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MIDRC launches COVID-19 medical image repository, releases first set of images

by John R. Fischer, Senior Reporter | January 27, 2021
CT X-Ray
The MIDRC has made its first set of COVID-19 medical images publicly available
The Medical Imaging and Data Resource Center (MIDRC) has launched a repository of medical imaging data to aid research on COVID-19.

The launch of the repository of imaging data will help enhance medical imaging research on COVID-19. It is expected to be the largest open database of anonymized COVID-19 medical images, along with associated clinical data, in the world. MIDRC also recently released an initial set of COVID-19 medical images in light of the urgency of worldwide pandemic.

“The short-term goal — within the first 6 months — is to obtain and distribute as much curated COVID-19 imaging and associated data to as many people as possible to accelerate needed research and solutions. A synergistic longer-term goal, which can begin in parallel, is to systematically address additional COVID-19 questions by academic researchers and industry,” Dr. Kris Kandarpa, director of research science and strategic directions at the National Institute for Biomedical Imaging and Bioengineering (NIBIB), part of NIH, told HCB News.

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The initial set of images consists of 120 CT scans from four international sites, and was released in December through the Cancer Imaging Archive, a resource of the National Cancer Institute that traditionally de-identifies and hosts a large archive of cancer images. It is temporarily providing a portion of its archive for COVID-19 related data sets.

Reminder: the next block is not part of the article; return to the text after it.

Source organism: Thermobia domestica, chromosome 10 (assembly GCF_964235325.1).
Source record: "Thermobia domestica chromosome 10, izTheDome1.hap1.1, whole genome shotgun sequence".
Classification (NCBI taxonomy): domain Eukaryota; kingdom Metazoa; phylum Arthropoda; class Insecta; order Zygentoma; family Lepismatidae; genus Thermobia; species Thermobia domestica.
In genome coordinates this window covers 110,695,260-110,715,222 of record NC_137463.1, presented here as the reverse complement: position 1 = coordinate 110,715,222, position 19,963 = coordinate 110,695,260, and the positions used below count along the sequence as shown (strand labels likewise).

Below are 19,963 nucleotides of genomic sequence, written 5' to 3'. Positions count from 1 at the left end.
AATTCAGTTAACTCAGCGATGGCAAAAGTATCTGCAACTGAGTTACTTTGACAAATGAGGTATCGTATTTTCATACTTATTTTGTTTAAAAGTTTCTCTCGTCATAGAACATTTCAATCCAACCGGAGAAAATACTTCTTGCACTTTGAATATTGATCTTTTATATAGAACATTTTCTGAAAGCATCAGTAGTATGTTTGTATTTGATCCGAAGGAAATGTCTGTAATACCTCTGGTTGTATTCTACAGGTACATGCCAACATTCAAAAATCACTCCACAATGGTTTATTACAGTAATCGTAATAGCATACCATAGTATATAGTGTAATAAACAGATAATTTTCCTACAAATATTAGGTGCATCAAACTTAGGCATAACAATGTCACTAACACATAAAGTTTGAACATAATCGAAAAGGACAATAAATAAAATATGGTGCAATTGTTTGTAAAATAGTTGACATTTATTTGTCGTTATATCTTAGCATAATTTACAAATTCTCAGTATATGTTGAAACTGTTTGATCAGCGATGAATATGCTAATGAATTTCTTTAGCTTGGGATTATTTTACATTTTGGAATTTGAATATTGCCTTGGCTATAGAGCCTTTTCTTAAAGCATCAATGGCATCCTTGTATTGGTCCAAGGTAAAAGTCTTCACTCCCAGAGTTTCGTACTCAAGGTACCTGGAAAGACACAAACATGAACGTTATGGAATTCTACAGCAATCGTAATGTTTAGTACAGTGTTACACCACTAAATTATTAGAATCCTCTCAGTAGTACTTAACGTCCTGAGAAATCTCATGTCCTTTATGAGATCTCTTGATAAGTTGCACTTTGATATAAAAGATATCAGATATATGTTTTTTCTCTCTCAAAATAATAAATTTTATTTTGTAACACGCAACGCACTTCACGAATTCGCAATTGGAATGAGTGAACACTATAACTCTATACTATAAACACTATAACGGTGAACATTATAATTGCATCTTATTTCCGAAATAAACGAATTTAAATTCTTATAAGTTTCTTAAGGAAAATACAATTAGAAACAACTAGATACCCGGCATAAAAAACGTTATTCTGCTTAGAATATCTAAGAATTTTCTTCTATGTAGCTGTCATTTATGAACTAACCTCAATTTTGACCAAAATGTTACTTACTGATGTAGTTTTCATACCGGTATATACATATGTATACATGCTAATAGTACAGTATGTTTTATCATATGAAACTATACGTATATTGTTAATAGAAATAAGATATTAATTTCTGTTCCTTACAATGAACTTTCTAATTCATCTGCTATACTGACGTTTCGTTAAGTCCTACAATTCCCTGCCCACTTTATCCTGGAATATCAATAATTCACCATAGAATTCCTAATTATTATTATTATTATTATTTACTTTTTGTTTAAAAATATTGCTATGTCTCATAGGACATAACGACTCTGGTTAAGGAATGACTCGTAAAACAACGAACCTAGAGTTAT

The completed repository will include CT and X-rays scans and be a free resource for research and education communities worldwide to use to develop AI and deep-learning tools. It is expected to help monitor for COVID-19 resurgences early; enable triage and differential diagnosis of the virus in patients; help in prognosis, including predictions and monitoring of response, for patient management; and help develop an early warning system for resurgences or similar pandemics, according to Kandarpa. Other uses include biomedical research with radiogenomics, deep learning and predictive modeling, virtual clinical trials, and support of epidemiologic population studies.

The MIDRC is a collaborative effort of medical imaging organizations funded by the National Institute of Biomedical Imaging and Bioengineering (NIBIB). Its repository is expected to act as a source of answers to clinical questions and help clinicians better understand and integrate discoveries and developments made about the disease into clinical practice.

The release of the initial image set was carried out by the Radiological Society of North America, which previously established the RSNA International COVID-19 Open Radiology Database (RICORD) in mid-2020. An objective of RICORD is to build this source of freely available COVID-19 medical images, and it is currently processing additional contributions to the new data set.

“A much larger set of images is expected to be released in the first quarter of 2021,” said Kandarpa. “MIDRC is a project funded for two years and collection release will be ongoing.”

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